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Friday, December 26, 2014

Nathaniel Branden, Rest in Peace

True ideas do not need gatekeepers to cast out nonconformists

It was sometime in the late 1980s when I first met Nathaniel Branden, the objectivist psychologist and author who died recently at the age of 84. (If you’re not familiar with him, read The Independent’s bio of Branden.) I went to see his speech being hosted by the Heritage Foundation.

Not having updated my information about him, I still pictured him as the enforcer at the Ayn Rand circle in New York in the 1960s. I had once been cast as the character of Nathaniel Branden in a hilarious play written by Murray Rothbard about the Rand circle. I played Branden as I imagined him.

As I recall, his lecture in the late 1980s concerned how a large and expanding government strangles the human personality. We need the freedom to create, to experiment, to form our own sense of ourselves in order to realize our potential. Dependency relationships with the state, he said, discourage and distort that capacity. Big government, if we let it, makes us less than fully human.

I appreciated his talk, because it drew together political philosophy, economics, and human psychology in the same way that Ludwig von Mises did in his great 1920 work Socialism. Branden’s lecture was warm, humane, broad, and sensible. He came across as very intelligent (no surprise there) but also very reasonable.

He was clearly not the man I thought he was. He represented the Randian perspective very well that day. He showed how what many people regard as an intolerant creed (objectivism) could be quite useful in analyzing and describing the world around us.

I went up to him afterward and introduced myself. The crowds were thinning out, so we had a chance to talk at length. He was engaging and charming, and very thoughtful. We talked about various policy issues and some personal details. We spoke about Rand, of course (I had been reading her since I was 15 years old). As I think back on it, he must have, at some level, been ready to move beyond her for decades, but he was still very gracious in answering my questions.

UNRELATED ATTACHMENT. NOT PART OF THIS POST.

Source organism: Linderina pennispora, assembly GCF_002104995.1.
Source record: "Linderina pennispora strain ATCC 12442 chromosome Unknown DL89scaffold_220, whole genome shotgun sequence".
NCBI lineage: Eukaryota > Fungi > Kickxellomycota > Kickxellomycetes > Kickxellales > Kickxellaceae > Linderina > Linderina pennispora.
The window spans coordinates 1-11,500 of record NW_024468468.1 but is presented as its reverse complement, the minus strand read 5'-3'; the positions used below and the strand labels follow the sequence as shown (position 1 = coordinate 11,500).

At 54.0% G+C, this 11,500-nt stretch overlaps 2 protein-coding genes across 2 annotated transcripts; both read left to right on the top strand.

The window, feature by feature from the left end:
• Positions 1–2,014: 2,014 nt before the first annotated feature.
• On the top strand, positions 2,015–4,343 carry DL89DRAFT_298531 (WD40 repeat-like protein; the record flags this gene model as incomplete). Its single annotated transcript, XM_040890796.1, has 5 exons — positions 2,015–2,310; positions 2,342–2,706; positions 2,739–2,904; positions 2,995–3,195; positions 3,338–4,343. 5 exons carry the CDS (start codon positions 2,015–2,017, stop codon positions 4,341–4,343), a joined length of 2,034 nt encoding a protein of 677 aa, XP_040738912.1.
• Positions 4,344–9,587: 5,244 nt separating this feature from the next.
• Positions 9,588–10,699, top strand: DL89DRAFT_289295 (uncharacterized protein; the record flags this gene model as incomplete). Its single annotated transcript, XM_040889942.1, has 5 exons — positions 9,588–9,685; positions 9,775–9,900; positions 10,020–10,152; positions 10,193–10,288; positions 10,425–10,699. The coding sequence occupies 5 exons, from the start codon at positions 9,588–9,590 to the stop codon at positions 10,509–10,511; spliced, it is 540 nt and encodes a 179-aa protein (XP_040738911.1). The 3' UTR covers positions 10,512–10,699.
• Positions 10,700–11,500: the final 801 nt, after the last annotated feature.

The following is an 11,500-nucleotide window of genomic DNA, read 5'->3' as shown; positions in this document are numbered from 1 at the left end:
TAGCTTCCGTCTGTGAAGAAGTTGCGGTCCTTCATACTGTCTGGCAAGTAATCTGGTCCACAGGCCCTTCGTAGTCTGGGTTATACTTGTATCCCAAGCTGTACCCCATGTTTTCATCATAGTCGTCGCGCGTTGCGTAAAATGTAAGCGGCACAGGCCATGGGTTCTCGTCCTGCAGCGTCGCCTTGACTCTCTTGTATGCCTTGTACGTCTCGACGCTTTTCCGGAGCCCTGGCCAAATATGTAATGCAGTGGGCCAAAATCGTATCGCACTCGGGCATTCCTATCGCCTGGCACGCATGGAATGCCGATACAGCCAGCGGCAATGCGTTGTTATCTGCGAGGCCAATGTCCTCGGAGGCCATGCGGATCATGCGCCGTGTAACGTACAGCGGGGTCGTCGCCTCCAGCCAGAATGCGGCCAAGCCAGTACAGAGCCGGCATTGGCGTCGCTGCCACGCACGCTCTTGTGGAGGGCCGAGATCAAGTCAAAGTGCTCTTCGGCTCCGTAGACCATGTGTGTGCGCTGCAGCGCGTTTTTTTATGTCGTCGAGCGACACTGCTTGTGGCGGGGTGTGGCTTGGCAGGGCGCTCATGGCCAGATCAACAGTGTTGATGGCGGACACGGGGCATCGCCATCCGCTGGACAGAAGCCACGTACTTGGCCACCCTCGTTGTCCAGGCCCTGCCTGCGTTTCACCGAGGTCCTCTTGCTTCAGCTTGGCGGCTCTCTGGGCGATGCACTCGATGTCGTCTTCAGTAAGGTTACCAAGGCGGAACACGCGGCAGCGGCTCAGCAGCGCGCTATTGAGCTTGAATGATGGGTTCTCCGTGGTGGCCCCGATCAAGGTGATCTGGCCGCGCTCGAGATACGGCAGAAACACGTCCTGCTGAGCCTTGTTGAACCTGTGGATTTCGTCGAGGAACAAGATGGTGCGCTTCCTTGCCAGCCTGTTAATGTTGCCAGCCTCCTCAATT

I was so pleased to discover that this legendary figure — famous to me for being the paragon of intolerance — was so affirming and personable. Something was different.

From then on, I developed my own template for his life, based purely on what I imagined must have happened. He was a very young man in the midst of a very strange cultural moment. It was the height of the Cold War and he had read the writings of Rand, who was a rare figure in her time: an intellectual and novelist who supported freedom. He fell in love with her ideas and, eventually, with Rand herself.

It was a heady time, full of rampant and fanatical ideology on the left and the right. The flow of information was inhibited by the level of technology and by gatekeepers everywhere. There was no surfing the web, and there was little ongoing public debate. Social and intellectual groups existed only within physical spaces. The perception at the time was that everyone had to choose one group and double down on that choice. The Cold War mentality afflicted even the intellectual world: there were only trusted friends and external enemies.